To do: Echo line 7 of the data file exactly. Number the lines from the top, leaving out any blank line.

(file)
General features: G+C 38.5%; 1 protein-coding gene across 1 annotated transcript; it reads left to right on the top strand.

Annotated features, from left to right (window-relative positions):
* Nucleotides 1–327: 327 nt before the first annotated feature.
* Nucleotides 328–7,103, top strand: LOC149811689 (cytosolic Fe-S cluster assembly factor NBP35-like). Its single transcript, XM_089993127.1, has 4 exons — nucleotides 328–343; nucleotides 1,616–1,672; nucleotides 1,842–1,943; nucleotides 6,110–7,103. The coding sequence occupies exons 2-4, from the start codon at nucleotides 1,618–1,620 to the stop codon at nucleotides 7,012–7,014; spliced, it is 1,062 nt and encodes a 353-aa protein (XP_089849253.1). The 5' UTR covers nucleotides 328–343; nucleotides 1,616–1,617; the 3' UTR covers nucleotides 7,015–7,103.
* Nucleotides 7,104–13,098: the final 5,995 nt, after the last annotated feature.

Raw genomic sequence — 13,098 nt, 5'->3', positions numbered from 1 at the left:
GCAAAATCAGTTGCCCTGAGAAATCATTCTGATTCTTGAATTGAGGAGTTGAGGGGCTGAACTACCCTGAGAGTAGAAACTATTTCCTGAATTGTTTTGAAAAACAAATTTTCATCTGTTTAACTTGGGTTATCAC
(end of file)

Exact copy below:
GCAAAATCAGTTGCCCTGAGAAATCATTCTGATTCTTGAATTGAGGAGTTGAGGGGCTGAACTACCCTGAGAGTAGAAACTATTTCCTGAATTGTTTTGAAAAACAAATTTTCATCTGTTTAACTTGGGTTATCAC